When you were little you sucked your thumb at night, the sweet wrinkled fruit of it. It was your talisman, an everlasting gobstopper, the one thing that made it better. Nothing could entice you to give it up, not reason, bribery, punishment. The bitter liquid painted on at night took hours to get through. Picture yourself with bloodshot eyes in the dark, swallowing acetone and formaldehyde, desperate to get past the nausea to the comfort. This is how you learned to be stubborn. The shape of your mouth deformed, your hillbilly teeth that eventually had to be pulled in with braces that tore blisters into your cheeks and still there was nothing that stopped you crying as well as your thumb fit in your mouth, thumbprint pressed against the roof, tongue to nailbed, and finally sleep.
You sucked it so hard that it melted down into nothing. It wasn't immediate; it was smaller and less comfort and smaller and less comfort and smaller still and one day you woke and you had no thumbs left. Gone. And you tried to talk about it, about how your thumb was gone, but your tongue was searching inside your mouth for what it lost and it stuck to your palate and everyone said you were sulking so you were. How can you complain about what you have lost when everyone was trying to get you to let it go anyway? You can't. Your mourning is ridiculous so you make it a secret, make a curtain of hair and cry behind it and learn swallow your tears, more bitter medicine.
Of course you didn't suffer forever; you're not suffering now. At some point you learned to enjoy your fingers and all the things you can touch when your hand isn't covering your mouth. Velvet, polished wood, the soft fur of some animals. The spines of books and people. You learned words like prestidigitation and dealt cards in a club where, as someone said, what we risk reveals what we value. You have nothing to lose anymore and so mostly you win.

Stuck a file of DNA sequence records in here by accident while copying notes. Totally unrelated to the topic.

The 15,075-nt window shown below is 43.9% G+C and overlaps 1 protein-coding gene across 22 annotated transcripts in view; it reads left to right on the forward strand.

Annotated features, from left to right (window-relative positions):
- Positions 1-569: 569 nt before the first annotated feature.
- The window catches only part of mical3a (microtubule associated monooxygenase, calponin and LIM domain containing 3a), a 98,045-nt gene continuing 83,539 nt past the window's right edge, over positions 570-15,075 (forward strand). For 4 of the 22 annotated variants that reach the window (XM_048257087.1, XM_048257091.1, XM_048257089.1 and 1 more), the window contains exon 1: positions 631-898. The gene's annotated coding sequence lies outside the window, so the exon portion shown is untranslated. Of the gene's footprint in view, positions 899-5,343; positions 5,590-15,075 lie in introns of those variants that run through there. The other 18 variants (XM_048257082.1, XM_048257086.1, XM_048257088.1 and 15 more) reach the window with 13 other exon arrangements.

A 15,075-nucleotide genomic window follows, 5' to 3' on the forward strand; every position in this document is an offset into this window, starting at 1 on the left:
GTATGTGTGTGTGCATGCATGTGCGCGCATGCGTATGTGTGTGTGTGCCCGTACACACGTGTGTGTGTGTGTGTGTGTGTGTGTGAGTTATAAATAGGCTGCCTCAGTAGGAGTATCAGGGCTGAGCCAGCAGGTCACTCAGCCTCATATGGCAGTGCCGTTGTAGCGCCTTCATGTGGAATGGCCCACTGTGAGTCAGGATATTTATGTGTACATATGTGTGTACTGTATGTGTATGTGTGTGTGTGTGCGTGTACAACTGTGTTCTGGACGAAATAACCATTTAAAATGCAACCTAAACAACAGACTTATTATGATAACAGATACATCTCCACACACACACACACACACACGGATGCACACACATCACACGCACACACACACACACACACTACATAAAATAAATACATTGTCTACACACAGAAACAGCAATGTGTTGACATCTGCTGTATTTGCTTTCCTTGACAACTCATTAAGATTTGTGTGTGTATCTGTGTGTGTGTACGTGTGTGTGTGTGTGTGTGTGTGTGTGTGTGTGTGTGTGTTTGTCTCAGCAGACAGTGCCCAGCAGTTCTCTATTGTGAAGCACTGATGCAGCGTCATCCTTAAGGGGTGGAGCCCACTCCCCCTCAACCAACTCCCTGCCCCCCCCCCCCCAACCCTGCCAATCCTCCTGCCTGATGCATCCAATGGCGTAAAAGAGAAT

Sometimes you bite your fingers, not the nails but the skin around, until they bleed. Sometimes you eat like you're afraid someone will take your plate away even though you don't understand words like hungry and full. Sometimes you smoke cigarette after cigarette and for a moment it's like the red glow in the dark is going to get you where you want to go, an airplane light across the sky of your need, but this never comes true.
Most of the time you are fine, mostly you don't think about it, you are a grown up now, for goodness sake. What are thumbs for, really, to a person who has so much. Some people have lost fingers, all of them; some people have lost hands, arms. You look at the palm of your hand, the life line's elegance. Your hands are strong; your fingers are electric. Also you can break out of handcuffs without even blinking. What's the opposite of sour grapes? You have eaten the sweet deliciousness of a life made simple by loss.
And then one day someone says that you can grow your thumbs back. That you've always been able to; that it's not too late to try. Aha and what now? Yes, now what.